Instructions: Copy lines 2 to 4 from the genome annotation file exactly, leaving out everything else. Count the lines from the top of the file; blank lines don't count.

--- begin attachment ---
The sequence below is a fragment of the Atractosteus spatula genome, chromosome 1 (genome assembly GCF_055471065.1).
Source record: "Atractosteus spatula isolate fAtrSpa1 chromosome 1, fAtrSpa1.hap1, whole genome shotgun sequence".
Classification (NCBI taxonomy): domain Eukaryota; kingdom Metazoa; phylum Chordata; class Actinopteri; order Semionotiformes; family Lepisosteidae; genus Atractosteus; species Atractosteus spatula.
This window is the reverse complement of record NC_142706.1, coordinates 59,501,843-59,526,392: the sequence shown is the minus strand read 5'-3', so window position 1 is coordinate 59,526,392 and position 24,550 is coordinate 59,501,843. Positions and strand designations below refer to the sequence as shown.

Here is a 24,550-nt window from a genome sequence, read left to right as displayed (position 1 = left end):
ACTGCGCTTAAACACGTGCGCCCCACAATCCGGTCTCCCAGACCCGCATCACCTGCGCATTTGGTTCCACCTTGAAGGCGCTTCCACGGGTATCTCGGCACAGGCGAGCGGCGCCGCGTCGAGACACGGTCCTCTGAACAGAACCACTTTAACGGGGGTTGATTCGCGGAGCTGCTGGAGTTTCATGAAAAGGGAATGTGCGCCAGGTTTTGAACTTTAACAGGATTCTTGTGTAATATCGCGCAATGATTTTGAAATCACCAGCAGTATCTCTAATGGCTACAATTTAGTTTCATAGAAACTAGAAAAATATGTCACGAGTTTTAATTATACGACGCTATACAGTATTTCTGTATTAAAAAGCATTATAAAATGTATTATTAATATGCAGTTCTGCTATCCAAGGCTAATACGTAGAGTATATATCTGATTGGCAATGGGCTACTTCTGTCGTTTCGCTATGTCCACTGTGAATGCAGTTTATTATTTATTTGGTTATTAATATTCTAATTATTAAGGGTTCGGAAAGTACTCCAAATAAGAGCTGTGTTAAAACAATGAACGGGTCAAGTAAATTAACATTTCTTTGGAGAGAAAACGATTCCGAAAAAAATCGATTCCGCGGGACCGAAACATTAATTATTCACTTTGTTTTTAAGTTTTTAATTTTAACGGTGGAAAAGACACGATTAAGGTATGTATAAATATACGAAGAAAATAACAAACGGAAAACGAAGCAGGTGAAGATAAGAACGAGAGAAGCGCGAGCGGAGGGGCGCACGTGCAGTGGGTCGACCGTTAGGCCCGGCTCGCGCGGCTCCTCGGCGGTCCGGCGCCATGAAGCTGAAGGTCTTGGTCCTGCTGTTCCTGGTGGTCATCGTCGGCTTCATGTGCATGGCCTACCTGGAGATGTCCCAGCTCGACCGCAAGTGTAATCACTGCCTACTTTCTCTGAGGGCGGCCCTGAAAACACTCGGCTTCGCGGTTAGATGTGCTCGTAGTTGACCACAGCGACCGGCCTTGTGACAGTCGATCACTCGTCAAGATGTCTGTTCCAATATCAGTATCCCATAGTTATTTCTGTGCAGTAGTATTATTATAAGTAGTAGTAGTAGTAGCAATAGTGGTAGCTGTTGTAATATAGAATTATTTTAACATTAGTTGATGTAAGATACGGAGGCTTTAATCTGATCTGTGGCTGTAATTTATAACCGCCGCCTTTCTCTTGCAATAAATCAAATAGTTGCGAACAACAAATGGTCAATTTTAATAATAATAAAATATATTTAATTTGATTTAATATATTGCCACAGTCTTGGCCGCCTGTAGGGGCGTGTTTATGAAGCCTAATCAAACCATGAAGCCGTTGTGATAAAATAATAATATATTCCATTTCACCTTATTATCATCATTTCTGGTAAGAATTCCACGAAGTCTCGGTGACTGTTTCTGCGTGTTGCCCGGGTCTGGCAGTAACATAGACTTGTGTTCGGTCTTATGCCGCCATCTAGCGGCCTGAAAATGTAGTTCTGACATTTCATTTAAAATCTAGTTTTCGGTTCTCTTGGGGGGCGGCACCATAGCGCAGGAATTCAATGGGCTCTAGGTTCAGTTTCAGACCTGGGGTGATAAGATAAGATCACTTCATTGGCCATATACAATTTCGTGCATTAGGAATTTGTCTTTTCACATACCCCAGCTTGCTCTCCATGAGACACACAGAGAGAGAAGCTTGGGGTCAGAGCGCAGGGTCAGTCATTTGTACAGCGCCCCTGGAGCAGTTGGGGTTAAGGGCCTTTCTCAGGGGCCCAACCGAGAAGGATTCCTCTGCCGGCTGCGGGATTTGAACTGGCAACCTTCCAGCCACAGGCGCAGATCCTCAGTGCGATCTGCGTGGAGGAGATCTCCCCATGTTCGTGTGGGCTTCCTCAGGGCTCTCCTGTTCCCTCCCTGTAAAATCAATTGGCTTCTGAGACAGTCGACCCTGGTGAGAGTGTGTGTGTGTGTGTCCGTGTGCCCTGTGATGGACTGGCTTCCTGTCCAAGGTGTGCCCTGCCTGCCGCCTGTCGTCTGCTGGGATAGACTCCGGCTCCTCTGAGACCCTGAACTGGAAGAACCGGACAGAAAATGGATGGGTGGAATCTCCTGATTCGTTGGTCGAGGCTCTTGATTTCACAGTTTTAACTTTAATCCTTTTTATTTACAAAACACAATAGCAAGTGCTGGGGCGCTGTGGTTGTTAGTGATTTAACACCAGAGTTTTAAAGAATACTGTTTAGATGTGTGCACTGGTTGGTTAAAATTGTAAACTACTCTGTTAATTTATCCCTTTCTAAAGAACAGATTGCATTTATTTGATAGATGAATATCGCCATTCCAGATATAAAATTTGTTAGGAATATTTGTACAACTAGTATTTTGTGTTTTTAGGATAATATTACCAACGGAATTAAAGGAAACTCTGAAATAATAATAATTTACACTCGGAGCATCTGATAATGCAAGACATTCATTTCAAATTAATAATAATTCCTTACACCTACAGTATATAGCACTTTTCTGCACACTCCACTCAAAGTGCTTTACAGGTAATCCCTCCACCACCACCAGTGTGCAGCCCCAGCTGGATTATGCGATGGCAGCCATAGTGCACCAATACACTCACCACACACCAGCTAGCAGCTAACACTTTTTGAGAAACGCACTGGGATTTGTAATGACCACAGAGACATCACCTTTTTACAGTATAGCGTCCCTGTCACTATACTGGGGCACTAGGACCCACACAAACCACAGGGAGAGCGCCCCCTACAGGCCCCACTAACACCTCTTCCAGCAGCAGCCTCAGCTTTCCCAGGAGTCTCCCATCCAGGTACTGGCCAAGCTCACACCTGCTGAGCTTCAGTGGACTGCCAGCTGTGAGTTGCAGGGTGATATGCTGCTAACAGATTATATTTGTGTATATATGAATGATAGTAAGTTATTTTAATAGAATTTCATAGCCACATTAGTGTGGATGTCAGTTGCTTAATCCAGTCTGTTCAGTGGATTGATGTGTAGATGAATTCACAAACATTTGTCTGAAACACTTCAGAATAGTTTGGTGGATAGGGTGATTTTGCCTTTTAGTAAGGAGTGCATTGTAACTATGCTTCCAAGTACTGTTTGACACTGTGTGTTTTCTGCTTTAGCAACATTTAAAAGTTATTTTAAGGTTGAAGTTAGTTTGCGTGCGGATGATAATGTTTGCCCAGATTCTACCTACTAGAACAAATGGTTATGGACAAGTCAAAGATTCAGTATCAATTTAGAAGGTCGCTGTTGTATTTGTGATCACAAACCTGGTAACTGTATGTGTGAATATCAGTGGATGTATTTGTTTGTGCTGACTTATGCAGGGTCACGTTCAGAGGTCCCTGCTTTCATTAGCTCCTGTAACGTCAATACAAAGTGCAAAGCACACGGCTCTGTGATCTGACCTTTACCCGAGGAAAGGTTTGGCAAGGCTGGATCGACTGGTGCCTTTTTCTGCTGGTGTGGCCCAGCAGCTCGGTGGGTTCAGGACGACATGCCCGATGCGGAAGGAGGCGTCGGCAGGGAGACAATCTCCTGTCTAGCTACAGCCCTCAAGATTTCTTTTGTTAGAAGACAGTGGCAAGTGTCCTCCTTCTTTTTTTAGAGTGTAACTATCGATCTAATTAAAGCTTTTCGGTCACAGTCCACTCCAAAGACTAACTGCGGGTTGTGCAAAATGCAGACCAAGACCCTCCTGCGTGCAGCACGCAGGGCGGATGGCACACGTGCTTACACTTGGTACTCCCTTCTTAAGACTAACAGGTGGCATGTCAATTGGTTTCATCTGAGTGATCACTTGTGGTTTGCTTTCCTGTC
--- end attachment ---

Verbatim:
Source record: "Atractosteus spatula isolate fAtrSpa1 chromosome 1, fAtrSpa1.hap1, whole genome shotgun sequence".
Classification (NCBI taxonomy): domain Eukaryota; kingdom Metazoa; phylum Chordata; class Actinopteri; order Semionotiformes; family Lepisosteidae; genus Atractosteus; species Atractosteus spatula.
This window is the reverse complement of record NC_142706.1, coordinates 59,501,843-59,526,392: the sequence shown is the minus strand read 5'-3', so window position 1 is coordinate 59,526,392 and position 24,550 is coordinate 59,501,843. Positions and strand designations below refer to the sequence as shown.